[Proj] Optimal Albers Standard parallels

Jan Hartmann j.l.h.hartmann at uva.nl
Mon Feb 22 06:04:44 EST 2010

For me, I certainly would be interested in the algorithm.


On 21-2-2010 20:41, strebe wrote:
> Oscar:
> From the publication you cited 
> (http://www.ec-gis.org/sdi/publist/pdfs/annoni-etal2003eur.pdf):
> "A simple but useful way of appraising the location of the origin of 
> an azimuthal projection is to plot a series of concentric circles of 
> radii z representing the isograms of maximum Angular Deformation and 
> those of Scale Error at the scale of a convenient atlas map and to 
> shift this overlay about on the map until a good fit is obtained 
> between some of the extreme points of the area of mapped."
> While phrased in an unnecessarily complicated way, the recommendation 
> in "Map Projections for Europe" is the equivalent of my 
> recommendation. You have a bunch of points you know are within the 
> area of interest. Whether manually (as described in that publication) 
> or programmatically, you need to find the smallest small circle that 
> circumscribes them all. I don't know of any non-iterative method for 
> doing that, though possibly one could be devised. As an algorithmic 
> process, it is not difficult, but unlike Albers, it is not just a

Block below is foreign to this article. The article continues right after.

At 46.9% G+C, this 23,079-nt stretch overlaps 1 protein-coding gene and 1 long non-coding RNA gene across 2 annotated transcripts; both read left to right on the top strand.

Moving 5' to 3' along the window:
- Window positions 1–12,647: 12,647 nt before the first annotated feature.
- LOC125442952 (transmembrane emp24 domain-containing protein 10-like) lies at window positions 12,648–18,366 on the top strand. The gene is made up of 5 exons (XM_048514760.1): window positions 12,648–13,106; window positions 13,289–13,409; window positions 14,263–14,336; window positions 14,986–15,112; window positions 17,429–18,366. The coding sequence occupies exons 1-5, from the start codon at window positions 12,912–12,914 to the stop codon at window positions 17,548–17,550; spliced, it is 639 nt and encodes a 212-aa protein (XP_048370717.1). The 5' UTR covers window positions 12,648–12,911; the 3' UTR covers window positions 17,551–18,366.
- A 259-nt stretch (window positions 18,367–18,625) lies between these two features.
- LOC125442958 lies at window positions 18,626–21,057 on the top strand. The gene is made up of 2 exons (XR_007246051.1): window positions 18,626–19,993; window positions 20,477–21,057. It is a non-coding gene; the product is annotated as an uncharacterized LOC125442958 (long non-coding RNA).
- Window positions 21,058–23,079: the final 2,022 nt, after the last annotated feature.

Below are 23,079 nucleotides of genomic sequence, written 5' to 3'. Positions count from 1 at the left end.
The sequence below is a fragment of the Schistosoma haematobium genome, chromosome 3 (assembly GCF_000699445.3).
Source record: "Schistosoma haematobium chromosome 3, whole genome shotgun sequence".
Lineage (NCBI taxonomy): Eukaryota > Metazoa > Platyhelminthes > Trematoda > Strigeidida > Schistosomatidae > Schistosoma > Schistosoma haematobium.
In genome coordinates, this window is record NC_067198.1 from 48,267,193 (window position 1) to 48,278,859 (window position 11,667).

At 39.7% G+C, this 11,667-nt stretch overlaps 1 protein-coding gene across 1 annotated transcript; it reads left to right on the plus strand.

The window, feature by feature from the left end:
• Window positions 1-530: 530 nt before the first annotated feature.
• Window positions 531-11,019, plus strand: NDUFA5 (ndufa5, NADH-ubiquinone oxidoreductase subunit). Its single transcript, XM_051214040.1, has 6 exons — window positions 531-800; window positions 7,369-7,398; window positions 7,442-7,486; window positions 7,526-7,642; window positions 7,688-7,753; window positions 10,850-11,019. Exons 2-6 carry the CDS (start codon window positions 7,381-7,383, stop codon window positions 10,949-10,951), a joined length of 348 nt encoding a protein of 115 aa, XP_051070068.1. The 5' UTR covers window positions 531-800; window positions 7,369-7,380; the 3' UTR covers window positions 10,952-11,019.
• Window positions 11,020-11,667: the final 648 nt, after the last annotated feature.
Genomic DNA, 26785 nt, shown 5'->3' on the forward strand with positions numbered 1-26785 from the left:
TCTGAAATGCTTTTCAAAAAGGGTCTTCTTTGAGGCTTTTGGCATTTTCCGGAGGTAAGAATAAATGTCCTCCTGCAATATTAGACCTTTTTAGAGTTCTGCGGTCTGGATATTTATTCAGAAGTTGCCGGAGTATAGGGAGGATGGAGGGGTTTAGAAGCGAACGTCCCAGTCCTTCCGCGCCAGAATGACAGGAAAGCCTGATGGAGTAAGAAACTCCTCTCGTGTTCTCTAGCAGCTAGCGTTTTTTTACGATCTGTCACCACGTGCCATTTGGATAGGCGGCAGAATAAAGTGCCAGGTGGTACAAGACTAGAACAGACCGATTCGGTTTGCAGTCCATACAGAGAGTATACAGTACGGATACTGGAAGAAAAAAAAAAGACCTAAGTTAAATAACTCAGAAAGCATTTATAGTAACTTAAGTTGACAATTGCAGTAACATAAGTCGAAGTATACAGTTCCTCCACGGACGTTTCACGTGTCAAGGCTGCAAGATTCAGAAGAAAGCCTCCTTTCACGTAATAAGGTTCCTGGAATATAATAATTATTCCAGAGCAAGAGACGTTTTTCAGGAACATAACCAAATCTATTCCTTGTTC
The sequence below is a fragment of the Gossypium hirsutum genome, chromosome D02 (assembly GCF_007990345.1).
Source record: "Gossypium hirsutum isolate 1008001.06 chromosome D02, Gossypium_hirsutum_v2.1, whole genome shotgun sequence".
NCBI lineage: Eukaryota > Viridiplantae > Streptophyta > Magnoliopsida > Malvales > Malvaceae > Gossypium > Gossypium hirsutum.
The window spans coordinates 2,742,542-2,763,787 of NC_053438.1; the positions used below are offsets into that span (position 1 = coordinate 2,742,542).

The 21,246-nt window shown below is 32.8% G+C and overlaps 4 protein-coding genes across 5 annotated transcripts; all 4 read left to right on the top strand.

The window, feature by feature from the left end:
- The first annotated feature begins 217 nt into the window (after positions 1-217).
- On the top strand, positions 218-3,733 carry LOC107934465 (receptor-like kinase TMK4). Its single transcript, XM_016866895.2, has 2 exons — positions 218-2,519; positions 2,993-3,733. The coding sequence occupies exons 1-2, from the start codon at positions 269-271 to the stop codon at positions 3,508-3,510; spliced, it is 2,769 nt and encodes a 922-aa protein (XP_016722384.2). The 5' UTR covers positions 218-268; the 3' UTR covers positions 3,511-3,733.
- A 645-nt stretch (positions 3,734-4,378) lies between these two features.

> matter of observing the most northerly and most southerly points.
> I note that you talk about comparing Albers to LAEA. Once you know the 
> optimal LAEA you can do that, since the distortion values at the 
> extremes of the region of interest can be computed by known formulæ 
> once the parameters for the projection are known.
> Can I interpret your inquiry to mean that you want to know (presumably 
> in complete detail) the algorithm for finding the projection center of 
> the optimal LAEA for a region, given a list of points in that region? 
> Or are you just wondering if one could be devised?
> Regards,
> — daan Strebe
> On Feb 21, 2010, at 8:01:56 AM, OvV_HN <ovv at hetnet.nl> wrote:
>     In the article I was referring to, the angular deformation and the
>     scale
>     error of the Albers and the LAEA projections are compared for the
>     whole of
>     the European Union. The Albers has two standard parallels at 38
>     and 61 d N,
>     with a CM at 9 E. The LAEA has its center at 9 E and 53 N.
>     I got the impression that the author just shifted the LAEA center
>     up and
>     down by trial and error until a reasonable comparison could be
>     made with the
>     Albers.
>     I wondered, could the center of the LAEA projection have been
>     determined
>     algorithmically?
>     Still an academic discussion, of course......
>     Oscar van Vlijmen
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